Tuesday, 31 July 2018

Simply Shameful

The recent report of the Queensland coroner into the death of Hamid Khazaei has resurrected the debate about our asylum seeker policy and practices.

It’s pretty clear that his death was avoidable, and the outcome of decisions where politics trumped sensible medical recommendations. Perhaps it’s time for the people who made those decisions to be brought to account. I won’t hold my breath….

What has also become clear, is that despite the constant repetition of the myth that we “stopped the boats”, the truth lies somewhere else. The boats have not stopped. They have continued to leave Indonesia. 

Generally, we don’t hear about it, because information about “on-water” operations is censored, but the following facts are relevant –

33 boats and 771 people have been turned back since September 2013 under Operation Sovereign Borders. The last boat turned around was in June 2018, but the number of people it contained is not reported.

The fact of the matter is that banging asylum seekers up in offshore gulags hasn’t stopped desperate people from getting on boats. They don’t get to Australian waters, apparently, and we don’t really know what happens to them.

There are exceptions - most recently some Vietnamese, who are treated very differently now from the way they were resettled in the late 70s and early 80s.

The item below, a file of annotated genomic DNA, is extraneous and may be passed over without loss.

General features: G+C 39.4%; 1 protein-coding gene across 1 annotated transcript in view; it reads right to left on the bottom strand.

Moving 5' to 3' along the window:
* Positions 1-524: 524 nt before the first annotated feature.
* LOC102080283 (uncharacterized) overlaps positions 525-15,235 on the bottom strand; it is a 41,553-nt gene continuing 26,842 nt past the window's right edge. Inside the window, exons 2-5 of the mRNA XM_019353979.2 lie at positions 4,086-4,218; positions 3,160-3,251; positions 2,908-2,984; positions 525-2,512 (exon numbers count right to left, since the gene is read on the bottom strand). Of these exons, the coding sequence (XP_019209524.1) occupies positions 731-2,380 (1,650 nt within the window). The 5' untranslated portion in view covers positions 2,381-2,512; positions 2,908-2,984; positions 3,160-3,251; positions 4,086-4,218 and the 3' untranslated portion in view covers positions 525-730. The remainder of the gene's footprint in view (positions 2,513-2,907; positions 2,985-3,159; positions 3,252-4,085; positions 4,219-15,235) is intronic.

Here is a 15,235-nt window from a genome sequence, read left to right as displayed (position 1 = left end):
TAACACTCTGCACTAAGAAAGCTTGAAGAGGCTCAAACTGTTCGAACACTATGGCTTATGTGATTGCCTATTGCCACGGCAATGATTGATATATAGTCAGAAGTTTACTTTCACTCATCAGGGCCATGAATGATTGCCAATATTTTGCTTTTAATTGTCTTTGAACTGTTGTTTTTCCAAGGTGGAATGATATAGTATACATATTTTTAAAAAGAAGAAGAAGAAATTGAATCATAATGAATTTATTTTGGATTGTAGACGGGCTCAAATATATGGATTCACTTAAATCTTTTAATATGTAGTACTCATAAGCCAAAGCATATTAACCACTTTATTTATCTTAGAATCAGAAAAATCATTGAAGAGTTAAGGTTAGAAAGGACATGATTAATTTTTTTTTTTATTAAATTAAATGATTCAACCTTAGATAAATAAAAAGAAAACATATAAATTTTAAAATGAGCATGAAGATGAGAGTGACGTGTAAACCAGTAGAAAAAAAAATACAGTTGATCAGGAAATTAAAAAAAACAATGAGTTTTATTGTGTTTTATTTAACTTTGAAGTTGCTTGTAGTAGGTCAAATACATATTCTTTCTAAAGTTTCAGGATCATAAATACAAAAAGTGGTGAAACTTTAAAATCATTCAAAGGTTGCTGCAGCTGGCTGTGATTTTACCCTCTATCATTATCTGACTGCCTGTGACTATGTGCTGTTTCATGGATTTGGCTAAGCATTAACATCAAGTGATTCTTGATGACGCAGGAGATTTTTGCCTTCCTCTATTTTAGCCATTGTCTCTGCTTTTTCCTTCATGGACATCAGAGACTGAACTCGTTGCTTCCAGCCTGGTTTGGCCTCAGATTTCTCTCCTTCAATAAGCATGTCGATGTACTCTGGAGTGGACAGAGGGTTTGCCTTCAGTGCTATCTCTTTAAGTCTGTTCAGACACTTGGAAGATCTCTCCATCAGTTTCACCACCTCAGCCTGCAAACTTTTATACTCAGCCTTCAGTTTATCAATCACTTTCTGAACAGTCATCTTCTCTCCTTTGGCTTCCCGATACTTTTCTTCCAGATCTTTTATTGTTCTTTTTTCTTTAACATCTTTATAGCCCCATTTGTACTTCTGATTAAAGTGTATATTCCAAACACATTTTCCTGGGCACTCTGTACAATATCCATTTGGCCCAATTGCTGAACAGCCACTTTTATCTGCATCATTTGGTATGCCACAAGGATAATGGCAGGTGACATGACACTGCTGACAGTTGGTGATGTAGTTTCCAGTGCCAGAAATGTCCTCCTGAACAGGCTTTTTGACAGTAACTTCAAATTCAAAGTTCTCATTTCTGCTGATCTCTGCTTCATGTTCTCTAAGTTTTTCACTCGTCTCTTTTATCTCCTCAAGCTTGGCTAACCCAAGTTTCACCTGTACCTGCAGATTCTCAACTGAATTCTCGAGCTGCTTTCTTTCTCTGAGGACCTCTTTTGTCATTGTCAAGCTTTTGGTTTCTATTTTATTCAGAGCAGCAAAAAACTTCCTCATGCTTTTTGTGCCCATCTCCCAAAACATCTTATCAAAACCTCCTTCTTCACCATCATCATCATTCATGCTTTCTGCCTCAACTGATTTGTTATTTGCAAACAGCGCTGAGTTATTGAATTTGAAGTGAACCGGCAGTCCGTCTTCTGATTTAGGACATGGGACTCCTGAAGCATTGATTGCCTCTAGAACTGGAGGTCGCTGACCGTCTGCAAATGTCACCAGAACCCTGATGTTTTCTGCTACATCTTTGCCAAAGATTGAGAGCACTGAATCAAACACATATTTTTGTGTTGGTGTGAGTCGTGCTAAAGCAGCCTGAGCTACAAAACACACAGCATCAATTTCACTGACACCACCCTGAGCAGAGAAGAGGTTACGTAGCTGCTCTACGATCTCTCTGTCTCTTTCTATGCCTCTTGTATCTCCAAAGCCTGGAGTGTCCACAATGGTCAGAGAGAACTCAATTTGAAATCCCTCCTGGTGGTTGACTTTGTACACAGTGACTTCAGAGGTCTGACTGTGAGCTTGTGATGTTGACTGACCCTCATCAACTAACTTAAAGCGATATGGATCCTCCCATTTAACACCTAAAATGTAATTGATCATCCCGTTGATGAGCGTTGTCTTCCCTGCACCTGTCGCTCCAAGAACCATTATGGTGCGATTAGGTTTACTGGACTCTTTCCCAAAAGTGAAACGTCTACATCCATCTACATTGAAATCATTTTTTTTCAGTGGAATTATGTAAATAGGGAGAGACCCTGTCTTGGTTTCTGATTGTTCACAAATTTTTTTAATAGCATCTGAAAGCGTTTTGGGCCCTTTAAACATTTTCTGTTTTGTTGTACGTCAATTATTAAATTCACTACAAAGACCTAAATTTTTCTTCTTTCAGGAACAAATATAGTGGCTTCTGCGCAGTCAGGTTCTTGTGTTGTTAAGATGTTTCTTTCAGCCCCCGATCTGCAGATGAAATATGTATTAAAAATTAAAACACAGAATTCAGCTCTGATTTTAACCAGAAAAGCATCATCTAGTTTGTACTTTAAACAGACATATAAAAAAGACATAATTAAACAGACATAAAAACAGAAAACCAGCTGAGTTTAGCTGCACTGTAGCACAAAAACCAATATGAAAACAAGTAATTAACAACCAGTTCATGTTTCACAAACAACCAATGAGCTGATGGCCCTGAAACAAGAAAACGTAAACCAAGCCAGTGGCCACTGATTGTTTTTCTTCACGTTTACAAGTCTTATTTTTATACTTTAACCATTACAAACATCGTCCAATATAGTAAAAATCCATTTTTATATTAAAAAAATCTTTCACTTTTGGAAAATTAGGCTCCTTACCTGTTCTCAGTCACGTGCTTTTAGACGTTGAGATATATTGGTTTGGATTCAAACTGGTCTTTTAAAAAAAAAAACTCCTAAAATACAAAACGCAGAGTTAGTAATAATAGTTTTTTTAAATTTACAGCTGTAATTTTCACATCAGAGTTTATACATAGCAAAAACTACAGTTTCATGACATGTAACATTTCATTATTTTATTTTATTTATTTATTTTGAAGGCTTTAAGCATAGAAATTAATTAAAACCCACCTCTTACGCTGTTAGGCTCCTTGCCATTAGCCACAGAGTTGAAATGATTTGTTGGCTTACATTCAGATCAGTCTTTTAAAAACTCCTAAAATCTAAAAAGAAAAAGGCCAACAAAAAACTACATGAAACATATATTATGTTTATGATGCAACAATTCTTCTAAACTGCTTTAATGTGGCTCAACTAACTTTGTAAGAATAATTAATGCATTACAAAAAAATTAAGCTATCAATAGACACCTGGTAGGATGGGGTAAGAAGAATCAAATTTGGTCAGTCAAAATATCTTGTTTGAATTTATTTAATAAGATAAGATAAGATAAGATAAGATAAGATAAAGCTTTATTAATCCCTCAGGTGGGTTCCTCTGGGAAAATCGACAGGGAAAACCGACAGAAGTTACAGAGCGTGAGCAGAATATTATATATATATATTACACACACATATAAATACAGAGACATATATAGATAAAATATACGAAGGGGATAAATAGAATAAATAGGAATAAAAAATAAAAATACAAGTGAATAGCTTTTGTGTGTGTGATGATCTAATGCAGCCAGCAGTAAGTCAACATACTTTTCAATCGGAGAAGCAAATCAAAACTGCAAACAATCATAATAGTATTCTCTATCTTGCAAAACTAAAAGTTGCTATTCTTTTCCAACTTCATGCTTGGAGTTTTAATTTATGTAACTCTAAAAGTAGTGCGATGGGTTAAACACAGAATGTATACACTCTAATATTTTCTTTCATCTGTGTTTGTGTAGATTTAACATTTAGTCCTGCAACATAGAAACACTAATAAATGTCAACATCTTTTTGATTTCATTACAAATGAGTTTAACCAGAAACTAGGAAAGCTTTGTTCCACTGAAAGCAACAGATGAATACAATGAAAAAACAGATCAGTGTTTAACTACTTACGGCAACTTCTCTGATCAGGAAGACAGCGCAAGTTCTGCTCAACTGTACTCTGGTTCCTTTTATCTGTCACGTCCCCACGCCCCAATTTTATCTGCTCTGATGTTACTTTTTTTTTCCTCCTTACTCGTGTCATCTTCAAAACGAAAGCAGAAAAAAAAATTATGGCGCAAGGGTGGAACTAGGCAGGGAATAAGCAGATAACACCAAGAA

The boys in blue on our patrol boats are doing a good job (again, apparently – we don’t know for sure), but they can stop arrivals, not departures.

Offshore detention was supposed to do that (stop departures). It hasn’t.

In the meantime, over a thousand people are detained in what can only be described as concentration camps, and we are in breach of many of the international agreements that we have signed. They are there, we are told, to send a message to those seeking asylum by boat. By imprisoning them indefinitely, we are told that no more people, no matter how desperate, will take to boats.

Except the message hasn't got through, so why are they still there?

The “policy” if you want to call it that, is simply a political wedge. The collateral in that wedge is about 1300 human beings, some of whom have been imprisoned for more than five years, and all of whom have no idea of their future.

As an ex-conscript, I know what it feels like to be political collateral, and what is being perpetrated on those asylum seekers is simply shameful. 

It’s time they were moved to the Australian mainland.

Hugh White - Without America

Hugh White is always provocative, and doesn't pull any punches when it comes to criticising current defence policy. In 1995, he was appo...